Google Latitude, the search giant's mobile location service, has announced this morning that it is adding the ability to check in to specific places to its Android and iPhone apps. Android users will be able to check in automatically, using two brand new, different and very interesting methods. Latitude has now been live for 2 years and Google says it has 10 million monthly users, making it much more popular than the more high-profile startups in this space.

Why is Google working on mobile location tracking and sharing? It's all about search and relevance. "Our idea is to organize the world's information and part of that is location," Latitude's Ken Norton told us. "Location is a vector against which all factors and metrics will be considered."

New Ways to Check In on Latitude

Latitude users to date have shared their literal location on a map with a select group of family and friends. Just because friends knew where on a map you were, though, doesn't mean they knew what "place" you were at. (Coffee shop or hospital emergency room?)

All latitude users will now be able to check-in with their phones to specific Google Places locations. When Latitude for the iPhone launched in December, I called it a big disappointment. These new developments are an improvement for sure.

Will Latitude allow users to publish check-ins out to other services like Foursquare, Gowalla or Facebook? "We are currently looking at ways to publish to other services," Google's Norton says. "It's an incremental feature to adress the needs of Latitude users." The ability to read check-ins from other services, like Gowalla now allows, seems even further out in the future. Despite what they say about interoperability, most of these location services would still like to be the only game in town.

Two new methods that other location services don't offer yet: Android Latitude users can now opt-in to receive a push notification when they have stopped moving for a period of time at a place that Google recognizes. "We see you're hanging out at Hot Pot City on 2nd avenue," the notification might say. "Would you like to check in there?" Hallelujah!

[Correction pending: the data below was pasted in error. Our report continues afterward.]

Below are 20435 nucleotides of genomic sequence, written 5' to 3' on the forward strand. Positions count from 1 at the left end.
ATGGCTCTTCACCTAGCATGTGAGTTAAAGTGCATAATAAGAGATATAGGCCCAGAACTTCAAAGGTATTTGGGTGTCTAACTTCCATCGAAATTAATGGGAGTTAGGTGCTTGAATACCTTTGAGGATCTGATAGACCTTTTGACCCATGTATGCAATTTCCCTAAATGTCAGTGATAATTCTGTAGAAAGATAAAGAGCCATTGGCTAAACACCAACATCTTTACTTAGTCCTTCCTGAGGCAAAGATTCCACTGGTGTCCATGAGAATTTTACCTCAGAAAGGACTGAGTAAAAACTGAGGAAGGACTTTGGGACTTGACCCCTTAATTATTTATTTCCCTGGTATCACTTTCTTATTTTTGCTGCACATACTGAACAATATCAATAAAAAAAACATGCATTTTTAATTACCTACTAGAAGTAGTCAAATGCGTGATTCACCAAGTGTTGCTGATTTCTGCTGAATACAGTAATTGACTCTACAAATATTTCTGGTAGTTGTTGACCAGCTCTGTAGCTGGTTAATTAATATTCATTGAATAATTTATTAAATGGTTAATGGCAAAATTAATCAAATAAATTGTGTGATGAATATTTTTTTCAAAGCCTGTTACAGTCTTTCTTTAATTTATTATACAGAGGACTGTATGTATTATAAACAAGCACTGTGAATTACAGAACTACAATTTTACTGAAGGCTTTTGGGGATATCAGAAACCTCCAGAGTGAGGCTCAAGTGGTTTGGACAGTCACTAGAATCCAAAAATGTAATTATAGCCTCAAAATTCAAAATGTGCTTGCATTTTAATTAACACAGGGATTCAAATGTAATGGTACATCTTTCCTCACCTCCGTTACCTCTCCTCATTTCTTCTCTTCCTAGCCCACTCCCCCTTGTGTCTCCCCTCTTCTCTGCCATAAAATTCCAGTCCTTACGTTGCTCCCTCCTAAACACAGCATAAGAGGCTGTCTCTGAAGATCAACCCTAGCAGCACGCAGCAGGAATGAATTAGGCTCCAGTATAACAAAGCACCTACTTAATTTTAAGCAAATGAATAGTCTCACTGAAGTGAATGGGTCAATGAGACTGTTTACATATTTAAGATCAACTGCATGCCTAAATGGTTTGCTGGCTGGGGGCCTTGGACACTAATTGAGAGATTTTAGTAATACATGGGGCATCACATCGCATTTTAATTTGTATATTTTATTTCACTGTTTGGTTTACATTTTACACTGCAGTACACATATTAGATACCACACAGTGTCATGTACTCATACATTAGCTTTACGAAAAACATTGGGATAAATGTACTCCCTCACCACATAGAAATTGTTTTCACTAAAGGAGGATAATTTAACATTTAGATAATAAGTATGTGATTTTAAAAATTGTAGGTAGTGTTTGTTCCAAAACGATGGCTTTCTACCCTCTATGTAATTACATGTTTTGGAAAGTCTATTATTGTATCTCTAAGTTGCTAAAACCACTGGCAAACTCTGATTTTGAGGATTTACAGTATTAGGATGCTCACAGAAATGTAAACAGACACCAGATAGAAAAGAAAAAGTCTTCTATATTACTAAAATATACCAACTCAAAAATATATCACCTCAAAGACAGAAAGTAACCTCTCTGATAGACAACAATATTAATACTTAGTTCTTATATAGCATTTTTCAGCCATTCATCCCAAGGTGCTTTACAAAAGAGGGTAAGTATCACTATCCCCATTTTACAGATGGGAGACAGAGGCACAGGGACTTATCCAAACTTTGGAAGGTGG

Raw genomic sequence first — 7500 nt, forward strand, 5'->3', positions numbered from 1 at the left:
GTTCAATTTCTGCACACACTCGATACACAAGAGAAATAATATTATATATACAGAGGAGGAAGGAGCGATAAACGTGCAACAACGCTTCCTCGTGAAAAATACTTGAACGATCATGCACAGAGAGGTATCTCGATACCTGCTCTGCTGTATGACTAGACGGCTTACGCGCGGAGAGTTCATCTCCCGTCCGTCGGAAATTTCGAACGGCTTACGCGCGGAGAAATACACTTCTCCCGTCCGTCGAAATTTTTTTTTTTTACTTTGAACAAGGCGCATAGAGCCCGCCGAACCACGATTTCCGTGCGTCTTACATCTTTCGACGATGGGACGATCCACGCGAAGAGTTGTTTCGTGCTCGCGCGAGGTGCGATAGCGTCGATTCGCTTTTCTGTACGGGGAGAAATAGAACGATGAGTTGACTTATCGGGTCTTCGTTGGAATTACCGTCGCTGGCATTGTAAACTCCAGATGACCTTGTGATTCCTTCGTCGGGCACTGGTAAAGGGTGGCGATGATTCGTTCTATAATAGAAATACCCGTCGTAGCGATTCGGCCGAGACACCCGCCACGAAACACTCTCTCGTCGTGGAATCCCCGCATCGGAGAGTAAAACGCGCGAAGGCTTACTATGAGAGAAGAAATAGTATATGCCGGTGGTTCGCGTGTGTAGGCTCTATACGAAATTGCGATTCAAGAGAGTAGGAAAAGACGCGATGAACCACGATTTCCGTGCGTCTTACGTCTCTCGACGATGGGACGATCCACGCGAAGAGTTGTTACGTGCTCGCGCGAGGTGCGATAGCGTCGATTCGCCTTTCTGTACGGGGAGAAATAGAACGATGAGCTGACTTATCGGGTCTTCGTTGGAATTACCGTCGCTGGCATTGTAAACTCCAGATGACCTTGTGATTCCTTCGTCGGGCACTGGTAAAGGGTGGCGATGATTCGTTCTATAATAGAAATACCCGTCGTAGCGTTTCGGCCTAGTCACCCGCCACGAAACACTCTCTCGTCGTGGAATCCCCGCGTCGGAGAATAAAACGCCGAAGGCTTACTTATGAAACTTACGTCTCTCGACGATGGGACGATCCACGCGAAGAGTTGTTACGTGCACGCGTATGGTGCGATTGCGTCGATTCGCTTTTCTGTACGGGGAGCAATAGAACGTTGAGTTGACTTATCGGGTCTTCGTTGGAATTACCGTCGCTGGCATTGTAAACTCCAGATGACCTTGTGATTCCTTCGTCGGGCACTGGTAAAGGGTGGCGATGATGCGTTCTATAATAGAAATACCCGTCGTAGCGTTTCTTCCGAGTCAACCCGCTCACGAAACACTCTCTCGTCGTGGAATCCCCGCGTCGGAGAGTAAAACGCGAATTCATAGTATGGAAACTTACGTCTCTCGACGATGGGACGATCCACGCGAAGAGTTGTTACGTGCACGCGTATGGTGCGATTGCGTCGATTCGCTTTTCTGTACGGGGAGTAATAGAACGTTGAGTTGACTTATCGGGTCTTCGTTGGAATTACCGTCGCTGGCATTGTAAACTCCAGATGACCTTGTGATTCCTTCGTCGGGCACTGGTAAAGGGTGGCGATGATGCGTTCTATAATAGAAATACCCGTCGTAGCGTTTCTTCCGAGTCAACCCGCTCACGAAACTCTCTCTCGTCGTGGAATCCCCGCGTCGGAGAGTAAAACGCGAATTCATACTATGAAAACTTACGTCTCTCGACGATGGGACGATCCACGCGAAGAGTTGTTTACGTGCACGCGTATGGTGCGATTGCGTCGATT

The next method beyond clicking to check-in as is standard across location apps is a new "geofencing" method. Latitude users on Android can designate certain places they visit frequently and be checked-in there automatically whenever their phone detects that they've returned to that spot.

Both of these are very smart features that will greatly reduce the overhead on checking in and thus greatly increase the frequency with which people declare their location to the web. That's great news.

Norton says that his team is working hard to get the iPhone app for Latitude caught up with Android. I hope these automated check-ins will come to the iPhone app soon. Eventually all location services will likely offer features exactly like these.

Geo-organized Web Content?

Will Google make my dreams come true and help surface news and web content relevant to the Places I visit, automatically? Norton said that Latitude and Google Places would do some of that, but said that Google Goggles was more focused on that kind of search.

I check-in at the park down the street, and there's a beautiful PDF walking tour of the trees in that park available online, but it's on page 3 of Google search results. It ought to be shown to me much more accessibly.

"Rather than building what users ask for, " Norton says, "ask what the problems are that you could solve. With Latitude, I want my spouse to know where I am. I don't think people would have known to ask for that."

That makes sense, but the mark of truly great innovation is creating things that people don't even know they want yet. I'm worried that Latitude, for all its innovation, is going to remain mundane in the long-term. Maybe even get into mobile coupons. Boring!

Give me something I don't even know I want yet, Google. But first, give me automatic check-ins on iPhone and read/write interoperability with diverse location services. Those sound great.